Birth Control Pills

Birth control pills, also called oral contraceptives, are medications you take by mouth to prevent pregnancy. They’re an effective method of birth control. It is important to know that birth control pills do not protect against STIs. 


APPOTEK can advise you on birth control pills. You can also renew prescriptions if you are already taking birth control pills.


There are two types of birth control pills – combined oral contraceptive pills and mini pills (which only contain progestin). Both types of birth control pills prevent ovulation and make your cervical mucus thicker. 


Combination pills prevent your body from ovulating and thicken the cervical mucus to prevent sperm from reaching the uterus.


Minipills also are thickening the cervical mucus and thinning the endometrium to make it harder for the egg to implant. Minipills also prevent ovulation. 


Combined hormonal contraceptives can cause venous and arterial blood clots. Because of that they are not recommended for smokers and women over 35. However, they can reduce the risk of ovarian and endometrial cancer. Combined hormonal contraceptives can reduce menstrual bleeding and mеnstruation cramps. They aren’t suitable for breastfeeding mothers as they affect milk production. Estrogen can be also released from a vaginal ring. 


Mini Pills, injections and IUDs don’t cause blood clots. Mini Pills can also reduce menstrual bleeding and mеnstruation cramps. They can cause irregular bleeding or you may have no periods at all. Mini Pills are suitable for breastfeeding mothers.


Combined birth control pills do not suit everyone. Most women can use some kind of birth control pills until they reach menopause. However, combined oral contraceptives are not recommended for smokers or women over 35. You should also avoid using combined birth control pills if you have or have had:


  • severe heart or liver disease
  • blood clots in arms, legs or lungs
  • breast or uterine cancer
  • hypertension
  • migraine


Some drugs, such as antibiotics and anticonvulsants, may reduce the effectiveness of the birth control pills. It is important that you tell your doctor which other medicines you take.

How to use

Usually birth control pills are packaged in 21- or 28-day units. For 21-day units, tablets should be taken daily for 21 days. Then you shouldn’t take birth control pills for 7 days, before the cycle repeats. In the case of 28-day units, tablets that contain hormones are taken for 21 days, then you will take placebo tablets (with no hormones) for 7 days.


You should use extra contraception for the first seven days of using birth control pills, if you start this method for the first time, because you may get pregnant during this period.


It is important to take your pills regularly. It is easier to remember to take them if you do it when you get up or go to bed. APPOTEK’s medicine reminder can also help you remember to take your birth control pill on time.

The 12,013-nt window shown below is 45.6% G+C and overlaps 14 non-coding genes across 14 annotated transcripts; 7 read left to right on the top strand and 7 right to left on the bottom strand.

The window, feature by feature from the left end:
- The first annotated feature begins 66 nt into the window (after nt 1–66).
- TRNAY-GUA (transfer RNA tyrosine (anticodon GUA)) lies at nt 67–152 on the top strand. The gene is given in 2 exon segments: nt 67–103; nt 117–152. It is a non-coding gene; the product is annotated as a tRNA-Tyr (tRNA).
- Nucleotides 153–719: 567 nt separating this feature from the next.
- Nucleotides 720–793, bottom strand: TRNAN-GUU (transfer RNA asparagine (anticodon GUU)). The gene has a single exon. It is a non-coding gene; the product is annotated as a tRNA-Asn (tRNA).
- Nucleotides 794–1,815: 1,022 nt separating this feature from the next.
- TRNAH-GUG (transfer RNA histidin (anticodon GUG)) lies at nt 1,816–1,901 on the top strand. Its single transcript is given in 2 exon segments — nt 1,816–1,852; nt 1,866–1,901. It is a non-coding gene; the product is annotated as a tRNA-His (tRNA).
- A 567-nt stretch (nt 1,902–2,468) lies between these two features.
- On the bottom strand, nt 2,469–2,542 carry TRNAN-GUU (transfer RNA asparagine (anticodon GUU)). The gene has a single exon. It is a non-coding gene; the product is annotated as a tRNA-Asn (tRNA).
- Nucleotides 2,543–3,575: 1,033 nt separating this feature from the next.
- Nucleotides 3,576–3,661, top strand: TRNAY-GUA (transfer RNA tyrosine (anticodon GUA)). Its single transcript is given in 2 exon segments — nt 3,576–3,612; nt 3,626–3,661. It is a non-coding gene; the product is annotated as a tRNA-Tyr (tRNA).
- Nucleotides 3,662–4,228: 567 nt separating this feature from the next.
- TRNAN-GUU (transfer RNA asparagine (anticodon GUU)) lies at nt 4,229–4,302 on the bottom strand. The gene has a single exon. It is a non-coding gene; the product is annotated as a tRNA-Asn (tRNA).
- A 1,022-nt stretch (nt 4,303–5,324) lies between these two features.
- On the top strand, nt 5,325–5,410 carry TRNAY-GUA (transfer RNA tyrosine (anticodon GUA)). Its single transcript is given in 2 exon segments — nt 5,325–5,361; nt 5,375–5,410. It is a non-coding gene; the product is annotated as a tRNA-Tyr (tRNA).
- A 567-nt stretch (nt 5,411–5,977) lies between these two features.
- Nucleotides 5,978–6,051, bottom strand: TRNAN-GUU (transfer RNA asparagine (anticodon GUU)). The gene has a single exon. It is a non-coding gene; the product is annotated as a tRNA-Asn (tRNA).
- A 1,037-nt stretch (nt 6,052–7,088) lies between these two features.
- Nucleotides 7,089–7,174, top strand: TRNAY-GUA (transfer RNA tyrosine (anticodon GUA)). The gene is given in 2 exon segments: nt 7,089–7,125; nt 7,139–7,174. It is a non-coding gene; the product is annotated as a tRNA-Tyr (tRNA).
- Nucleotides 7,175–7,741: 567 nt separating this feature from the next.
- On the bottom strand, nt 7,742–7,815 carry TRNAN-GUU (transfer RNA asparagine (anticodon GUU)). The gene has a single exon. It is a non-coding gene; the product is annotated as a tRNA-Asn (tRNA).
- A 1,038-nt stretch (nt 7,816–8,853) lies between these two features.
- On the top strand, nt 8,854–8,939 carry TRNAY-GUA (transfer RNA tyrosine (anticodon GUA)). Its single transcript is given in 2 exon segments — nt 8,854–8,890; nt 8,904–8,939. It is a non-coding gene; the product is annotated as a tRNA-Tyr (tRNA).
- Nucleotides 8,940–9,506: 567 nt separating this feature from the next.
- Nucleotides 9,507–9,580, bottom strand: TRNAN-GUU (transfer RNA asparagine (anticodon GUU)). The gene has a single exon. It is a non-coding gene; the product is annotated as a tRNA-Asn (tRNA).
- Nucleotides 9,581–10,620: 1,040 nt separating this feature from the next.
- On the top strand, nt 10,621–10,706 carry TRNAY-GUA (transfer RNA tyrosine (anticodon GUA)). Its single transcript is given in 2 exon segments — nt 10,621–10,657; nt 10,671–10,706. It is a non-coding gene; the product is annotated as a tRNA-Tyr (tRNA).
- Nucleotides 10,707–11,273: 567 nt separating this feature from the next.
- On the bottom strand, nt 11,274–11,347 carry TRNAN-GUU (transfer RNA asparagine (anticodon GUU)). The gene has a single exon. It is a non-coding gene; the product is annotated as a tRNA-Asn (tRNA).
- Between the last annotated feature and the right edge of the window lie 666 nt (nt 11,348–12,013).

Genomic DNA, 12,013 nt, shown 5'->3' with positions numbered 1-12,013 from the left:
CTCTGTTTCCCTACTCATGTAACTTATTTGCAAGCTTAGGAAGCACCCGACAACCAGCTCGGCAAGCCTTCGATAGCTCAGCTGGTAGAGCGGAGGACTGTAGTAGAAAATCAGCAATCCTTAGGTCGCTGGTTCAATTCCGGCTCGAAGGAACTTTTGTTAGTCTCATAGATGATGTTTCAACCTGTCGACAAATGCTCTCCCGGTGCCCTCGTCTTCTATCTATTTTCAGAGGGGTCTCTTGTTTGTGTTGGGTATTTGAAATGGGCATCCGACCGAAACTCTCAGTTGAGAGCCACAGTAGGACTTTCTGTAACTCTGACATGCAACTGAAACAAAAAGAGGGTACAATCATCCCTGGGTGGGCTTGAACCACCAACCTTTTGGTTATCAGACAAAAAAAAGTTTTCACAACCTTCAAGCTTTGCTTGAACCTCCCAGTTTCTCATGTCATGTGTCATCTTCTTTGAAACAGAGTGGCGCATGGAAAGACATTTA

If you forget a pill…

If you have forgotten to take your pill, take the tablet as soon as you remember. But you may also need to use another method of contraception for some time. 


  • Combined pills. Take your birth control pill as soon as you remember. If less than 36 hours have passed between the tablets, you are still protected. If more than 36 hours have passed between the tablets, you need to use other contraceptives, such as a condom. When you forget to take your birth control pills, the risk of ovulation increases.
  • Mini Pills. Take your pill as soon as you remember. If more than three hours had passed after you had taken it, you should use other contraceptives for the next two days. 


Vomiting and diarrhea affect the effect of birth control pills

If you have vomited significantly or have had severe diarrhea within four hours after taking your pill, you need to take a new tablet, because your body was not able to absorb it. Use other contraceptives, such as a condom, the next week.

Emergency contraceptive methods

If you have forgotten to take your birth control pill several times and have had sex without using any other contraceptives, there are so-called emergency contraceptives.

Side effects

While birth control pills are safe for most women, they do come with some side effects during the first three to five months. For example, you may feel:


  • mood swings
  • headache
  • nausea
  • breast tenderness 
  • bleeding between periods

When to consult a doctor

If you experience any symptom of the following, you should immediately contact your doctor or seek emergency care:


  • chest pain
  • abdominal pain
  • blurred vision
  • swelling or pain in the legs 
  • severe headaches.

How APPOTEK can help

If you want to get advice and information about different types of contraception methods, APPOTEK can help you. A doctor will make an individual assessment based on your situation during the care meeting. If you have used birth control pills, we can renew your prescriptions and, if necessary, help with blood pressure measurement.


Valeria Chernikova, Neurologist, M.D.